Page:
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Scientists have developed a method to measure how well cancer drugs reach their targets inside the body. It shows individual cancer cells in a tumor in real time, revealing which cells interact with the drug and which cells the drug fails to reach. The findings could help clinicians decide the best course and delivery of treatment for cancer patients in the future.
Scientists have developed a technique that allows them to measure how well cancer drugs reach their targets inside the body. It shows individual cancer cells in a tumour in real time, revealing which cells interact with the drug and which cells the drug fails to reach.
In the future, the findings, published in Nature Communications, could help clinicians decide the best course and delivery of treatment for cancer patients.
Failure of chemotherapy to reach all cancer cells in a tumour is a major cause of poor treatment outcomes. To study this problem in detail requires a technique for accurately measuring how well drugs bind their targets -- so-called 'drug-target engagement' -- in the body.
Existing techniques can't show which cells have been targeted by cancer drugs. This is because measurements are taken from liquefied cancer biopsies, so material from different cells gets mixed together.
Researchers at the Francis Crick Institute and Imperial College London have developed a way to measure and visualise drug-target engagement of individual cells within in a tumour, using a miniature fluorescent microscope.
Using their technique, they mapped out how the chemotherapy drug doxorubicin (Adriamycin) targeted ovarian cancer cells in living mice. They found significant variation in drug-target engagement between cells within a single tumour, and between different tumours. They also found that drug-target engagement was better when doxorubicin was administered via abdominal injection rather than intravenously -- the currently preferred method for doctors treating patients in many clinics.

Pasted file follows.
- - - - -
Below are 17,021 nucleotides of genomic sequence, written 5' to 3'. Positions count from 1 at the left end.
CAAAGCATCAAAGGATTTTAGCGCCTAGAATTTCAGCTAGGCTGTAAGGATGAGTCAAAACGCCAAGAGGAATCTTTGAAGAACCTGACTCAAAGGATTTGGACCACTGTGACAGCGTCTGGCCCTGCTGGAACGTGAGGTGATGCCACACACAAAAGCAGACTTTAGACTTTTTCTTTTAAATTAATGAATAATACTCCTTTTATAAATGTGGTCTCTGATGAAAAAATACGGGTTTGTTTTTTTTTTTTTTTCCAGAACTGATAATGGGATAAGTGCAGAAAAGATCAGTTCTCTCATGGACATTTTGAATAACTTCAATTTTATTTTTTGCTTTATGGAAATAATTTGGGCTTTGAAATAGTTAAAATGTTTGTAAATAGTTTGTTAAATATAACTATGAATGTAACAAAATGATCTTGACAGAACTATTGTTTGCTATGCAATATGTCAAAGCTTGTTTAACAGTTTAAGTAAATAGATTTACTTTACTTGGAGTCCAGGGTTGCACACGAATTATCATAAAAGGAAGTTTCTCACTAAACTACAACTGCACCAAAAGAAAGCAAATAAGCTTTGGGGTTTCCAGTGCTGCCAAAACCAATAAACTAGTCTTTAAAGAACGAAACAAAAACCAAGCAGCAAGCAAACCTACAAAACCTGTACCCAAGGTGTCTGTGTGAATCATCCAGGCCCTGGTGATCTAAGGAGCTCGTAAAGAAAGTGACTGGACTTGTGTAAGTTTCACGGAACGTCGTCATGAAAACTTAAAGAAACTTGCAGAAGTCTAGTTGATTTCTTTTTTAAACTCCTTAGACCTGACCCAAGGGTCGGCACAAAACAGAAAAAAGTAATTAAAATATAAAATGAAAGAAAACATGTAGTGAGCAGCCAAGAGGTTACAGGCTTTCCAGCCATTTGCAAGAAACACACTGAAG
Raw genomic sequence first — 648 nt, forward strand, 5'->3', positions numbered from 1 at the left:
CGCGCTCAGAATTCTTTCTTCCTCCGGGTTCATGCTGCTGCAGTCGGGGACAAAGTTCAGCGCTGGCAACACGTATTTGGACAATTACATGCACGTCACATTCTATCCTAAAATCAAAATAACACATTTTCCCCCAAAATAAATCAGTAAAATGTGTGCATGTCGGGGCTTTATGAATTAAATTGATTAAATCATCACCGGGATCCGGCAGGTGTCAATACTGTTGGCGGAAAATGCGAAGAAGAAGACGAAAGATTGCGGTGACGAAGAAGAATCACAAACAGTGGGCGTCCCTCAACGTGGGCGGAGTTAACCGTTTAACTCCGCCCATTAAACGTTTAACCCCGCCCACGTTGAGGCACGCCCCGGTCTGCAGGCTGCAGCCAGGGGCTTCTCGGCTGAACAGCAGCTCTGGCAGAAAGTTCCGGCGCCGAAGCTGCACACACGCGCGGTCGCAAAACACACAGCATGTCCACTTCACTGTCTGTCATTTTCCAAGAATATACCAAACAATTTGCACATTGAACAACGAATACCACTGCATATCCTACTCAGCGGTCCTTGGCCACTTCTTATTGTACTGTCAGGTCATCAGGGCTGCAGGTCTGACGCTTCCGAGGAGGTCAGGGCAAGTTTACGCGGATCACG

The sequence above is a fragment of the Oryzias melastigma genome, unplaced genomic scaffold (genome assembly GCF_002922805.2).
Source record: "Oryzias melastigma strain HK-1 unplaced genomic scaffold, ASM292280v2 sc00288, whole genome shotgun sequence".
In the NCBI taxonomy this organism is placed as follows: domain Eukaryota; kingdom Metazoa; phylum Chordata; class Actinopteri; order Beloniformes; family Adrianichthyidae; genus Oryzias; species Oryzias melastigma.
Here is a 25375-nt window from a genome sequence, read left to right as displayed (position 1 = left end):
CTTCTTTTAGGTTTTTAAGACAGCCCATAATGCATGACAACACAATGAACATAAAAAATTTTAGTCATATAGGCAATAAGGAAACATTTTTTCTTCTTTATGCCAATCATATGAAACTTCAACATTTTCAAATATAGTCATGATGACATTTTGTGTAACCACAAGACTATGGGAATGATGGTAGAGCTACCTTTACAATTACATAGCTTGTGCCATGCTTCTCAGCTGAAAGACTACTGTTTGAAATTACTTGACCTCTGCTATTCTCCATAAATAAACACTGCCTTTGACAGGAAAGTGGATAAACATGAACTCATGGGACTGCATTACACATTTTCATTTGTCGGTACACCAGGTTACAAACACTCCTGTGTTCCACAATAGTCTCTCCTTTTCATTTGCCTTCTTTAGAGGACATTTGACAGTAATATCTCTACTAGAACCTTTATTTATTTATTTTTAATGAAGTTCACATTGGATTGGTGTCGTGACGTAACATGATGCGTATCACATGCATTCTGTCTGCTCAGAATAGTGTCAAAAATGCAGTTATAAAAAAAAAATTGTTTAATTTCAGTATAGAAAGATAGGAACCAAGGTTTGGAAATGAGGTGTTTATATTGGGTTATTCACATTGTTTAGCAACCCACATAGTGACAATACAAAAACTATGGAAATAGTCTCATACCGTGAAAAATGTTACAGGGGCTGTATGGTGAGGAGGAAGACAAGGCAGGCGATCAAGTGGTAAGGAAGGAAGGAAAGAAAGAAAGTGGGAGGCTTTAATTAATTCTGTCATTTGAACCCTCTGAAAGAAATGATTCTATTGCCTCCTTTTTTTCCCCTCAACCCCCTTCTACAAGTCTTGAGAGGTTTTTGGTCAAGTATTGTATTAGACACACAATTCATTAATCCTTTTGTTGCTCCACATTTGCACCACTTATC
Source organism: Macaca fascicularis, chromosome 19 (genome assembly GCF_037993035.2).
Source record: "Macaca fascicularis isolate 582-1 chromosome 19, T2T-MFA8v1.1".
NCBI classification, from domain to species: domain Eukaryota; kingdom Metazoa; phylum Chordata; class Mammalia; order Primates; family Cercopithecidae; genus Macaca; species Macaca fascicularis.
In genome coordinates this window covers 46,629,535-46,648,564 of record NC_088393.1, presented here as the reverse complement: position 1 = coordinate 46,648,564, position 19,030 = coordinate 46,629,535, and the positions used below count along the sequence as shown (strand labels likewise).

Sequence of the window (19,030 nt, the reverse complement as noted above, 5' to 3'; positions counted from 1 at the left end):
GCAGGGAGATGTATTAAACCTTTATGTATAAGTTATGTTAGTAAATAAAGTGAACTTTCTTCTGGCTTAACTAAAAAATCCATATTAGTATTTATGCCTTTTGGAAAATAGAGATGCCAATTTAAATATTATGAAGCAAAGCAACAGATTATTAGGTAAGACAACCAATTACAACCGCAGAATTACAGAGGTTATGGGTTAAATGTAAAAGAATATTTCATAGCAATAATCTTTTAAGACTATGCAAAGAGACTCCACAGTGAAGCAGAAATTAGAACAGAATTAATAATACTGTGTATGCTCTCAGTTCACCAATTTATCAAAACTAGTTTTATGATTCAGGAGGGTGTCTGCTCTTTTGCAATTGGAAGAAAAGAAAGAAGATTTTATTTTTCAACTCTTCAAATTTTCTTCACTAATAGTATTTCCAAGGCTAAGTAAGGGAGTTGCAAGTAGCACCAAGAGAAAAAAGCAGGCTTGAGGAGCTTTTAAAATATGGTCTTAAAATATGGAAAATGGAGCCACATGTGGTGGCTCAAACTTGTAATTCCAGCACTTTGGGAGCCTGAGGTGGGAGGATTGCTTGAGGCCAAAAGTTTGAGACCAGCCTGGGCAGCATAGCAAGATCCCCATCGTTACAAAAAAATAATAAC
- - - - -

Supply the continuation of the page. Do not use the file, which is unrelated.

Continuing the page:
"Our findings show that in a mouse model delivery of doxorubicin through the blood does not reach all its target cells in the body, which could help explain why this chemotherapy drug is only partially effective in some cancer patients. In contrast, delivering the drug directly into the abdomen adjacent to ovarian tumours improved its target engagement, but this was still not sufficient to kill the cancer cells" says Erik Sahai, senior author of the paper and Group Leader at the Francis Crick Institute.
"If we know that a specific cancer drug isn't reaching all of the cells within a tumour, it might be that we need to find ways to improve drug delivery throughout the whole tumour. Conversely, if we know the drug does engage its target but is still not sufficiently effective, it might be that different drugs or drug combinations should be explored."
How it works
The technique works by imaging the interaction between two light-sensitive molecules. In this study, the team labelled the DNA inside cancer cells with green fluorescent protein (GFP), which can transfer energy to doxorubicin -- which is intrinsically light-sensitive -- when it is sufficiently close by. Calculating the efficiency of this energy transfer was used to determine the binding between the drug and DNA of different cancer cells in real-time.
The team are confident that they can adapt their technique to work with other chemotherapy drugs, and in combination with engineered biosensors that fluorescently tag cancer cells, so that they can measure drug-target engagement in various preclinical scenarios.
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